node4.next = node2 # Loop created, node4 points back to node2

# Check if the linked list has a loop

has_loop = hasCycle(node1)

if has_loop:

print("The linked list contains a loop.")

else:

print("The linked list does not contain a loop.")

**Output**

**C++ Code**

#include <iostream>

#include <unordered_set>

struct ListNode {

int val;

ListNode* next;

ListNode(int x) : val(x), next(nullptr) {}

};

bool hasCycle(ListNode* head) {

std::unordered_set<ListNode*> visitedNodes;

ListNode* current = head;

while (current) {

if (visitedNodes.count(current) > 0) {

return true;

}

visitedNodes.insert(current);

current = current->next;

}

return false;

}

// Example usage

int main() {

// Create a linked list with a loop for testing

ListNode* node1 = new ListNode(1);

ListNode* node2 = new ListNode(2);

ListNode* node3 = new ListNode(3);

ListNode* node4 = new ListNode(4);

node1->next = node2;

node2->next = node3;

node3->next = node4;

node4->next = node2; // Loop created, node4 points back to node2

// Check if the linked list has a loop

bool hasLoop = hasCycle(node1);

if (hasLoop) {

std::cout << "The linked list contains a loop." << std::endl;

} else {

std::cout << "The linked list does not contain a loop." << std::endl;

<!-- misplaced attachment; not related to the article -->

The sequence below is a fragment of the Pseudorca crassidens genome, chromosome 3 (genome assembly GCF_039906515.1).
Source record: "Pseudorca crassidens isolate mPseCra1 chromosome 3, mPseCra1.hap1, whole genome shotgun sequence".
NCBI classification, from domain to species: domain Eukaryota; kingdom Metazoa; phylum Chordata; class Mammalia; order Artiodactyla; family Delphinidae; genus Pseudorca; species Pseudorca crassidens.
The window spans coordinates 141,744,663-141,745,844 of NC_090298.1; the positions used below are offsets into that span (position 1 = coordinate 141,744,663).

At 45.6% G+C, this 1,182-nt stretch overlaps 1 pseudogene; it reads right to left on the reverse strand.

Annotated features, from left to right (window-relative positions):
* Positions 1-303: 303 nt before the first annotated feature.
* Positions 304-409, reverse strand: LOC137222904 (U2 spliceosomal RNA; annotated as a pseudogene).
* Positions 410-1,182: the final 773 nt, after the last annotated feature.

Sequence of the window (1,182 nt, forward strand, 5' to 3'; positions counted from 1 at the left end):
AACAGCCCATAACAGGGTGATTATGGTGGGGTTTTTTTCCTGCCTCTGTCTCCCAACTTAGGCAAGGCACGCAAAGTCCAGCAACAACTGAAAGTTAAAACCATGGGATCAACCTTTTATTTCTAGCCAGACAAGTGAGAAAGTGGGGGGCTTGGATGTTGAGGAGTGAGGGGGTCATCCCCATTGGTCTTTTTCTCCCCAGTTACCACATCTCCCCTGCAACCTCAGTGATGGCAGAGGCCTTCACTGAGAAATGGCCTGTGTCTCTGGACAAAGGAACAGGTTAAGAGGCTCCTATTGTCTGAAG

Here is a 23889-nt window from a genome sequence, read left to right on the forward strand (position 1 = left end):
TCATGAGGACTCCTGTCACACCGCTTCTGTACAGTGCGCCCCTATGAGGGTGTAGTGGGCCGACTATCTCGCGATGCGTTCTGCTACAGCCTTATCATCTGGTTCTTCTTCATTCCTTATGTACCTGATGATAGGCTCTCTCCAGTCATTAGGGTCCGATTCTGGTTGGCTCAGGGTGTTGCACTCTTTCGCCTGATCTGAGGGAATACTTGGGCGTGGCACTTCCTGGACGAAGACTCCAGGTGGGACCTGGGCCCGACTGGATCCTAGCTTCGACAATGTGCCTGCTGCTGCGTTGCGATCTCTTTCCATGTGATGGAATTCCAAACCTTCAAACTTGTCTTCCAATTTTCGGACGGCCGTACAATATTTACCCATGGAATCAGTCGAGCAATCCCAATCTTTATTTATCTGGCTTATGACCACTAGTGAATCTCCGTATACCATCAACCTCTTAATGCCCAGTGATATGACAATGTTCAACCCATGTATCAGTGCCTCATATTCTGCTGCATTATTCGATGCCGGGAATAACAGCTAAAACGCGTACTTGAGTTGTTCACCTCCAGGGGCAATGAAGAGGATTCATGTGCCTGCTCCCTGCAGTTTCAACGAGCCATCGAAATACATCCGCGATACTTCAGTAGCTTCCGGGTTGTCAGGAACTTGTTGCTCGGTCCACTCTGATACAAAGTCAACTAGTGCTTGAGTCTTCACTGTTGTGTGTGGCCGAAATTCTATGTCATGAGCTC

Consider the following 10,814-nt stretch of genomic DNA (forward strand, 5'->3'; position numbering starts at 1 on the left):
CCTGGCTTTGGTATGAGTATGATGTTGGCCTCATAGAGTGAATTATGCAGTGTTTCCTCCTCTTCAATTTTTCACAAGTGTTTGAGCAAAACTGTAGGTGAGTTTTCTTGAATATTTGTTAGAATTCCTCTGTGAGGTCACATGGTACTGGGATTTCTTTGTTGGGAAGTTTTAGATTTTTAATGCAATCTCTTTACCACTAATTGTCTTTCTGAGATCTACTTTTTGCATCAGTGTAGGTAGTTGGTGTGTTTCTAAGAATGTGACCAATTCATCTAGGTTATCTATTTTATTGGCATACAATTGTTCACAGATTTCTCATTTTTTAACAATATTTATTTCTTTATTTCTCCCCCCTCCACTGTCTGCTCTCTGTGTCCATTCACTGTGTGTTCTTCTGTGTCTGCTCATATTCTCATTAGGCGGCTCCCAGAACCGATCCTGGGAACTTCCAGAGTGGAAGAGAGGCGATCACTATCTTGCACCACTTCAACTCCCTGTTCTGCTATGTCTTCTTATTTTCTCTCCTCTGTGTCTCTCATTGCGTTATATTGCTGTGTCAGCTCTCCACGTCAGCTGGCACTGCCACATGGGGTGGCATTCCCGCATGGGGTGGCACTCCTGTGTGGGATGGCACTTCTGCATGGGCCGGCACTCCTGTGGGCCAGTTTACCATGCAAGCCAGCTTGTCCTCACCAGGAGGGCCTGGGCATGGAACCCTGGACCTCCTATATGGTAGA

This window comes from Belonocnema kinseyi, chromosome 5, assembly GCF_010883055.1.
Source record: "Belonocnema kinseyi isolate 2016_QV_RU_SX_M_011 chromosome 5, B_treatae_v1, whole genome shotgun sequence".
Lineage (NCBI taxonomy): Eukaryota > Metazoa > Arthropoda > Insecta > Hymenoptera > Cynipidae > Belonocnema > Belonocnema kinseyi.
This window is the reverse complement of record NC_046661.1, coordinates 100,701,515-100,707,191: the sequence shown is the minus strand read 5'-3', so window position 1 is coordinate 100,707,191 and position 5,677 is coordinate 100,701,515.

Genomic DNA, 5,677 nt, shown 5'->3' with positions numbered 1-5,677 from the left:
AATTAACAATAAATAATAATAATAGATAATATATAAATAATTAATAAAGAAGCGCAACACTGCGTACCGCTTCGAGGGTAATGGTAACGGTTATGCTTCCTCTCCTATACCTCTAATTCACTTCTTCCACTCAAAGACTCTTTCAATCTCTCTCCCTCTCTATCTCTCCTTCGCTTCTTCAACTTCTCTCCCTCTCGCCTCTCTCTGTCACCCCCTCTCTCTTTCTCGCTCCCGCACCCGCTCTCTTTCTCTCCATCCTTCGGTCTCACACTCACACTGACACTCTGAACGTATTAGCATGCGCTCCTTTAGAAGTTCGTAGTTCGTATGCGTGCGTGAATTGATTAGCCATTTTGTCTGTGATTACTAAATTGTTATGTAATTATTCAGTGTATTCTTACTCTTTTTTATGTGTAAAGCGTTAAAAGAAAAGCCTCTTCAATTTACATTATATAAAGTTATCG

}

// Clean up memory (important to avoid memory leaks)

delete node1;

delete node2;

delete node3;

delete node4;

return 0;

}

**Output**

## Time and Space Complexity

- Time Complexity - O(N)
- Space Complexity - O(N)

## Finding Loop in the Linked List Floyd's cycle-finding algorithm

Floyd's cycle-finding algorithm it is a simple and efficient solution to detect loops in linked lists. In this algorithm, two slow and fast pointers move through the algorithm at different speeds in the list. If there is a loop in the list, these pointers will periodically meet at some node of the Loop.

### Algorithm

- To find a loop in a linked list, you need to set two pointers, slow and fast, to the beginning of the body of the linked list.
- Give the slow pointer an interval of one step and the fast pointer an interval of two steps.
- If there is a loop in the linked list, the fast pointer will overtake the slow pointer, eventually reaching some point within the Loop.
- If the fast pointer reaches the end of the linked list (i.e., it becomes null), then there is no loop in the linked list.

**Java Code**

// Java program to find loop in liked list

import java.util.*;

class ListNode {

int val;

ListNode next;

ListNode(int val) {

this.val = val;

this.next = null;

}

}

public class LinkedListLoopDetection {

public static boolean hasCycle(ListNode head) {

if (head == null || head.next == null) {

return false;

}

ListNode slow = head;

ListNode fast = head.next;

while (fast != null && fast.next != null) {

if (slow == fast) {

return true;

}

slow = slow.next;

fast = fast.next.next;

}

return false;

}

// Example usage

public static void main(String[] args) {

// Create a linked list with a loop for testing

ListNode node1 = new ListNode(1);

ListNode node2 = new ListNode(2);

ListNode node3 = new ListNode(3);

ListNode node4 = new ListNode(4);

node1.next = node2;

node2.next = node3;

node3.next = node4;

node4.next = node2; // Loop created, node4 points back to node2